It was decided that the corporation would cover lifetime healthcare costs to people born before 1932 and their children until they came of age. “I realized later that what Amana provided us was socialized medicine,” my mother says. “What a blessing that was.”
Just after the Great Change, the son of the High Amana General Store proprietor, George Foerstner, began to manufacture beer coolers and frozen-food lockers for farmers. He sold the little business to the Amana Corporation, and soon the company expanded into personal freezer units for the home, introducing the first upright freezer in 1947. Two years later it debuted a combination refrigerator-freezer. By 1954 the company was making air conditioners, too.
For many years, the name “Amana” was also synonymous with microwave ovens; after being acquired by the Raytheon company, the company became known for a then-novel idea: the home microwave. The invention revolutionized the late-1960s kitchen, and ushered in a new approach to cooking. Amana dishwashers, countertop ranges, and washer-dryers soon followed.
For a long time I thought the Amana appliances had nothing to do with my mother’s hometown. It seemed impossible to me that the modest community where my relatives lived could have influence elsewhere. Even now I find it kind of baffling that on eBay you can buy a vintage 1948 poster of Groucho Marx posing with an Amana freezer. (The company is now owned by Whirlpool.)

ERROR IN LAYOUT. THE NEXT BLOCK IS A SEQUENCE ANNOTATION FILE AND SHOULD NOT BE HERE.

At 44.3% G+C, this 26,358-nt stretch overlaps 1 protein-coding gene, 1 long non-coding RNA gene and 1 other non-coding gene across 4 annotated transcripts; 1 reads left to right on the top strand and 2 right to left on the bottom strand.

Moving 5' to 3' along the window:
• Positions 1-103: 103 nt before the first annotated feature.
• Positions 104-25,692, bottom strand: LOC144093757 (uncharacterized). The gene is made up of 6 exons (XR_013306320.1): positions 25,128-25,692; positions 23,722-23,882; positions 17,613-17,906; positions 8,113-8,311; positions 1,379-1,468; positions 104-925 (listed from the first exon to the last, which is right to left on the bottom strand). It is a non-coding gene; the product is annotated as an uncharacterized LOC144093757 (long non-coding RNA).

Even as the community cemented its reputation for technological savvy around the globe, life in town stayed rooted in religion. Services were led by a town Elder, a layperson chosen from the community. “There was no ‘I am the voice of God,’” my mother says. “It was personal reflections; they were ordinary people.”
The Amana church believed that any follower of God could become “inspired” and used as God’s instrument, or “Werkzeug.” The last Werkzeug was an illiterate innkeeper’s helper named Barbara Heinemann, who delivered divine testimonies that are still read in the Amana church today. Though there hasn’t been a Werkzeug since Heinemann’s death in 1883, my mother couldn’t help but wonder what would happen if she suddenly became inspired and delivered testimony in front of everyone. “I’ll be so embarrassed,” she thought as a teenager.
Having had enough of small town life my mother left for the East Coast after high school. I ask her if she’s ever felt self-conscious about her roots. “No, no. Not at all,” she says without pause. Despite some community shortcomings, like women not being allowed to be Elders until the 1980s, the core Amana belief in striving for equality across the board is something my mother still carries.
Admittedly, part of the reason I asked her is because I used to feel some embarrassment about my family roots in a former utopian community that most people either associate with microwaves, or mistake for the Amish. Now I’m grateful for the simplicity of Amana. My favorite Amana meal is called matte (pronounced “mahda”) which uses four ingredients: boiled potatoes, butter, cottage cheese, and sour cream. And, if you’re not going on a date later, says my Oma, you can put onions on top.
The resistance to excess and materialism also informs the community’s approach to death. Every town has its own cemetery, tucked away and lined by pine trees. Each gravestone is the same: a small, plain, cement marker. There are no family plots. People are buried in the order they die. “Walking through the cemeteries you have a chronological rhythm of the life of that community,” my mother says. In the Homestead cemetery her father and Opa happen to be buried next to each other because they died six weeks apart.
These peaceful graveyards are some of my favorite spots in the Amana Colonies. They are testament to a modest, hard-working group who did their best to provide for all, and ended up giving the world some of its most beloved appliances.